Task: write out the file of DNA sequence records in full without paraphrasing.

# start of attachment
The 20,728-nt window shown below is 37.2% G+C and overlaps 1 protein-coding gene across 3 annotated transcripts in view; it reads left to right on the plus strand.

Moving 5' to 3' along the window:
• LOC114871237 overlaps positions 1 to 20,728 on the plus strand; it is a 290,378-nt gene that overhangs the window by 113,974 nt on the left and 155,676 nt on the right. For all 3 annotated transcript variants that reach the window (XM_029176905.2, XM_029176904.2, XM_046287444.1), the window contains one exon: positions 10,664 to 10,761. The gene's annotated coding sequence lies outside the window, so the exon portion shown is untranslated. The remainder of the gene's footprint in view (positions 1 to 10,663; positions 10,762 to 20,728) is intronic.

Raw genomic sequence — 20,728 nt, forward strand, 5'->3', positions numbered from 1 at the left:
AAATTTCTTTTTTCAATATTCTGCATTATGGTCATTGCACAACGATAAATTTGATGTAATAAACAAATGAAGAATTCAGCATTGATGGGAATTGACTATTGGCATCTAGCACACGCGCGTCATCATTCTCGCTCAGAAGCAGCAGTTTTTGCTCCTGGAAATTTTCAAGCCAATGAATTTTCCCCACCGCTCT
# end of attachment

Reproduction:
The 20,728-nt window shown below is 37.2% G+C and overlaps 1 protein-coding gene across 3 annotated transcripts in view; it reads left to right on the plus strand.

Moving 5' to 3' along the window:
• LOC114871237 overlaps positions 1 to 20,728 on the plus strand; it is a 290,378-nt gene that overhangs the window by 113,974 nt on the left and 155,676 nt on the right. For all 3 annotated transcript variants that reach the window (XM_029176905.2, XM_029176904.2, XM_046287444.1), the window contains one exon: positions 10,664 to 10,761. The gene's annotated coding sequence lies outside the window, so the exon portion shown is untranslated. The remainder of the gene's footprint in view (positions 1 to 10,663; positions 10,762 to 20,728) is intronic.

Raw genomic sequence — 20,728 nt, forward strand, 5'->3', positions numbered from 1 at the left:
AAATTTCTTTTTTCAATATTCTGCATTATGGTCATTGCACAACGATAAATTTGATGTAATAAACAAATGAAGAATTCAGCATTGATGGGAATTGACTATTGGCATCTAGCACACGCGCGTCATCATTCTCGCTCAGAAGCAGCAGTTTTTGCTCCTGGAAATTTTCAAGCCAATGAATTTTCCCCACCGCTCT